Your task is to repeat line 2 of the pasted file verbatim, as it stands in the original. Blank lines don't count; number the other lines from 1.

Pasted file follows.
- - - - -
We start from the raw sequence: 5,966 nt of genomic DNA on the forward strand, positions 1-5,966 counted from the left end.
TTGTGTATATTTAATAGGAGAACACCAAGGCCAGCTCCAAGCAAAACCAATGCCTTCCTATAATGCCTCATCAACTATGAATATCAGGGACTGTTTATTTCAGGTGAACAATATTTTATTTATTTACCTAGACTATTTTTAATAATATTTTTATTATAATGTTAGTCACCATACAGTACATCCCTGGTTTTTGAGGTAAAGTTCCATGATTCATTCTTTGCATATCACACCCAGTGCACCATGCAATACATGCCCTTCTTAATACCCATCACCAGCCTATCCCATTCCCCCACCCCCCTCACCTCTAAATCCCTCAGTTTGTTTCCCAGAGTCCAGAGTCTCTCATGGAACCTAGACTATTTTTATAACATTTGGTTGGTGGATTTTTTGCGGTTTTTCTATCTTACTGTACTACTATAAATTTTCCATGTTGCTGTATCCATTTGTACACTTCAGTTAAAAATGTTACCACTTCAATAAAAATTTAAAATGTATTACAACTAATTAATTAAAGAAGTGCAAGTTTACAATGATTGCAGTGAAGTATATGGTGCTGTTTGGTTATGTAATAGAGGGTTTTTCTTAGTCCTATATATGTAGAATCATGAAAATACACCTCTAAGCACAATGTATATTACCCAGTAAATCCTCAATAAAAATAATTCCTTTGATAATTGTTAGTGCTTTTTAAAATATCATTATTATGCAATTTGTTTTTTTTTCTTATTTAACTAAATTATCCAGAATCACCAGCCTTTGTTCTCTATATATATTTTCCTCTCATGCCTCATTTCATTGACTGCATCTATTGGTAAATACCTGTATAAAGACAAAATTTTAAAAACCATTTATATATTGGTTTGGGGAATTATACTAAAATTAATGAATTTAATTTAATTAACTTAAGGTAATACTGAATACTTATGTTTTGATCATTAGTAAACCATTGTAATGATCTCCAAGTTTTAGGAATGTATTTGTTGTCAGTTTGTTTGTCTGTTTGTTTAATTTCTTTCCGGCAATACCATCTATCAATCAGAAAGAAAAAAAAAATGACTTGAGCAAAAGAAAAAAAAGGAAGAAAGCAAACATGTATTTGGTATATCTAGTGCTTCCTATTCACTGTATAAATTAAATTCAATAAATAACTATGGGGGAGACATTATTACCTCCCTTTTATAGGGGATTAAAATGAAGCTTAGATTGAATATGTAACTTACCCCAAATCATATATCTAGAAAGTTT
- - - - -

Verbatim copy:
TTGTGTATATTTAATAGGAGAACACCAAGGCCAGCTCCAAGCAAAACCAATGCCTTCCTATAATGCCTCATCAACTATGAATATCAGGGACTGTTTATTTCAGGTGAACAATATTTTATTTATTTACCTAGACTATTTTTAATAATATTTTTATTATAATGTTAGTCACCATACAGTACATCCCTGGTTTTTGAGGTAAAGTTCCATGATTCATTCTTTGCATATCACACCCAGTGCACCATGCAATACATGCCCTTCTTAATACCCATCACCAGCCTATCCCATTCCCCCACCCCCCTCACCTCTAAATCCCTCAGTTTGTTTCCCAGAGTCCAGAGTCTCTCATGGAACCTAGACTATTTTTATAACATTTGGTTGGTGGATTTTTTGCGGTTTTTCTATCTTACTGTACTACTATAAATTTTCCATGTTGCTGTATCCATTTGTACACTTCAGTTAAAAATGTTACCACTTCAATAAAAATTTAAAATGTATTACAACTAATTAATTAAAGAAGTGCAAGTTTACAATGATTGCAGTGAAGTATATGGTGCTGTTTGGTTATGTAATAGAGGGTTTTTCTTAGTCCTATATATGTAGAATCATGAAAATACACCTCTAAGCACAATGTATATTACCCAGTAAATCCTCAATAAAAATAATTCCTTTGATAATTGTTAGTGCTTTTTAAAATATCATTATTATGCAATTTGTTTTTTTTTCTTATTTAACTAAATTATCCAGAATCACCAGCCTTTGTTCTCTATATATATTTTCCTCTCATGCCTCATTTCATTGACTGCATCTATTGGTAAATACCTGTATAAAGACAAAATTTTAAAAACCATTTATATATTGGTTTGGGGAATTATACTAAAATTAATGAATTTAATTTAATTAACTTAAGGTAATACTGAATACTTATGTTTTGATCATTAGTAAACCATTGTAATGATCTCCAAGTTTTAGGAATGTATTTGTTGTCAGTTTGTTTGTCTGTTTGTTTAATTTCTTTCCGGCAATACCATCTATCAATCAGAAAGAAAAAAAAAATGACTTGAGCAAAAGAAAAAAAAGGAAGAAAGCAAACATGTATTTGGTATATCTAGTGCTTCCTATTCACTGTATAAATTAAATTCAATAAATAACTATGGGGGAGACATTATTACCTCCCTTTTATAGGGGATTAAAATGAAGCTTAGATTGAATATGTAACTTACCCCAAATCATATATCTAGAAAGTTT